During tent-covered outdoor sessions last week, students at Mount Tabor High School explored the complexities of racial diversity, cultural differences and the stereotypes associated with them.
Wake Forest University Art Professor David Finn said he conceived “The Big Tent” as a way of using art to delve into the issues surrounding race and culture and spark some honest conversations in a safe and accepting environment. Participants gather under the colorful tent and use the works of art on the tent and inside of it to spark discussion.
“(The goal is) to look at these artworks and begin to understand through the artworks some of the complexities that are involved in stereotypes. They can reflect the complexity of the real world better than slogans. These issues are not simple, and these works reflect that,” Finn said.
The works under the tent were generated by the Transforming Race project, a collaboration between the Wake Forest Art Department and the City of Winston-Salem’s Human Relations Department, which challenges youth to use visual art to communicate across racial barriers. Local high school students collaborated with WFU students to create the pieces, just as they did to create the tent for the project. The 25- tent features a bold collage of flowers that are meant to represent the beauty of individuality, and chains inscribed with statements about discrimination and ignorance – things students feel hold them back. Hundreds of students have contributed designs and ideas or volunteered to help paint the exterior of the tent, which began its tour of local high schools with a visit to Parkland IB Magnet last year. Finn also hopes to showcase it at citywide and community events.
“The reason I wanted to do it with young people is that by the time they get my age, society is going to be a society of minorities, and I think it’s the right time to start preparing for that,” he explained. “There’s a certain tolerance that we all have to have, and I don’t think you can say that enough.”
The vibrant tent was set-up in Tabor’s sunny courtyard on Oct. 24. A steady stream of students visited. Wake Forest student volunteers guided small groups of high schoolers from one exhibit to the next, encouraging them to dialogue about the feelings pieces of art invoked.
“I think it’s an awesome opportunity for our students,” said Ed Weiss, principal of Mount Tabor, which is roughly 48 percent white, 38 percent African American and 14 percent mixed race or other ethnicities. “…The multicultural theme of the Big Tent kind of works hand in hand with the melting pot of our student population.”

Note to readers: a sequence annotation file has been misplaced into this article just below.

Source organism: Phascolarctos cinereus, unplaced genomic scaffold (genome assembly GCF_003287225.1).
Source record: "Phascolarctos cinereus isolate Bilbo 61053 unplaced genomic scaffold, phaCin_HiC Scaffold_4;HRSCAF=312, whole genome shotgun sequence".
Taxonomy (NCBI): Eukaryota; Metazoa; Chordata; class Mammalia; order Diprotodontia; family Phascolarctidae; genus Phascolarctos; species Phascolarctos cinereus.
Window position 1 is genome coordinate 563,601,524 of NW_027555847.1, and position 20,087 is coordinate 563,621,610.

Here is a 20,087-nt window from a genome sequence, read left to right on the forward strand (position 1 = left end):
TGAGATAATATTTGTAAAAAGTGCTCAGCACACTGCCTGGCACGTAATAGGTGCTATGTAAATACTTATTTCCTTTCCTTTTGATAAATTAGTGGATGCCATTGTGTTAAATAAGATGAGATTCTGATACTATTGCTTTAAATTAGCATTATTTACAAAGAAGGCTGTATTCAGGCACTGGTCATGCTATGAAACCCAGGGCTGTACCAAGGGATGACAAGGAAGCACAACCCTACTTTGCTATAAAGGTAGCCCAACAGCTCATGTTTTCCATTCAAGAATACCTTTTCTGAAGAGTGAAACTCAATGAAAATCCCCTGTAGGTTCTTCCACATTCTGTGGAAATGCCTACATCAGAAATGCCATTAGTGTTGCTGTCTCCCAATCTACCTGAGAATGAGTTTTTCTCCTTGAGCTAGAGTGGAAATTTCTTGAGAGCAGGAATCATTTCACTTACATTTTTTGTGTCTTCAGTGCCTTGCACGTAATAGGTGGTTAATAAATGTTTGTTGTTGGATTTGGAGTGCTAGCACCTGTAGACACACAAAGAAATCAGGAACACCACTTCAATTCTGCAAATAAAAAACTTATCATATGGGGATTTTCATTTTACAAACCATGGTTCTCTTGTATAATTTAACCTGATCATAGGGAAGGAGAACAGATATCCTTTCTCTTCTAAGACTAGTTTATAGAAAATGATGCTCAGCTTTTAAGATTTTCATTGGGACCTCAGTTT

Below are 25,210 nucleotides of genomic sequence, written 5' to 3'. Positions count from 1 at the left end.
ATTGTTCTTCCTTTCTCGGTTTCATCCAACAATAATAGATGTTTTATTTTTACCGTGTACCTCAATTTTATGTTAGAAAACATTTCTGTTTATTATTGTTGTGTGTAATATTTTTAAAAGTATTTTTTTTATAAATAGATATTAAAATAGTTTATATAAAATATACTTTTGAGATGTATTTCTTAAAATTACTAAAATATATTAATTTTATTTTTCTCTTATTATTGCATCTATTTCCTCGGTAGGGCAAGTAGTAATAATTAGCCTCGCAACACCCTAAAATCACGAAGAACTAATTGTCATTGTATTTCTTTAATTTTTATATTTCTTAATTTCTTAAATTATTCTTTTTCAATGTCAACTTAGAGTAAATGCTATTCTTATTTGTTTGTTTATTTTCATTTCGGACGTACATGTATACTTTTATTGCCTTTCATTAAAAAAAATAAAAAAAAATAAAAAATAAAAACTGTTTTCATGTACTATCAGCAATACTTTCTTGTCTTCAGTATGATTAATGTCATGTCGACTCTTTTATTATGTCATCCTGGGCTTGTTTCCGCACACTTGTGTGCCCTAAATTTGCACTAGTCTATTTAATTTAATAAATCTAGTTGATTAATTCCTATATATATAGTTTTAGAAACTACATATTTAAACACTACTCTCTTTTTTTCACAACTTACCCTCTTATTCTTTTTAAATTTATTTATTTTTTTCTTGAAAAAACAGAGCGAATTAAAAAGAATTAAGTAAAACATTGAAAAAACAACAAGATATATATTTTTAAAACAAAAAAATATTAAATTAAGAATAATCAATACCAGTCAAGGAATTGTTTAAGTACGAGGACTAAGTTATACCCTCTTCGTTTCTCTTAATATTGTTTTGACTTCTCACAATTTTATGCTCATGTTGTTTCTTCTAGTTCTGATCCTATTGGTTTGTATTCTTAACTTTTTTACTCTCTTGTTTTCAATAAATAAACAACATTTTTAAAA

Among the featured works was a golden birdcage titled “False Freedom: Escaping Stereotypes” and “Ambiguity in Race: The Haziness of Societal Lines,” a trifold display featuring life-sized portraits of three racially ambiguous individuals.
“They’re portraits, but they’re not smiling,” WFU junior Taylor Rousseau told her group as they examined the latter work. “We might look at their faces and think, why are they making that face towards me? But being racially ambiguous, these are faces that they may get from other people when they enter a room.”
Rousseau, who is Filipino and African American, says she constantly gets questions about her racial heritage. The Los Angeles native said she got involved in the Big Tent project last fall, when her chapter of Delta Xi Phi, a multicultural sorority she helped to charter at Wake, took it on as a community service project.
“Dr. Finn has done an incredible job of opening the door for conversations,” she said. “I think it’s important, especially looking at young students who aren’t completely self aware yet or haven’t had the opportunity to talk about race in an open environment.”
Mount Tabor senior Rico Walker said his favorite display was a series of paintings featuring Disney princesses on one side and caricatures of the stereotypes associated with the characters’ cultural backgrounds on the other side.
“I thought it was interesting,” said Walker. “I thought it showed how the media portrayed … the different stereotypes.”
Walker has a unique perspective on race. He is Puerto Rican and white, but is being raised by an African American step-father.
“I have all elements of diversity in my life, so I’ve never been one to discriminate against anyone,” said the aspiring forensic detective.
Fellow senior Christian Babayemi said he enjoyed the exhibit.
“I liked it. It kind of made me think about how I see other races and other people, and how I see my own race,” commented Babeyemi, who is African American. “It just kind of made my perspective a little more clear.”
Finn said he too has learned from the project.
“I’m 60, so anytime I really listen to young people, I gain something, and in this project, in talking about race and diversity, I’ve really gained some perspective of people who are a lot younger than me,” he related. “They’re not burdened by the history of race as much as people in my generation are. They’re a little bit less trapped.”
To book the Big Tent project to appear at an upcoming event, contact Finn at HYPERLINK “mailto:firstname.lastname@example.org” email@example.com.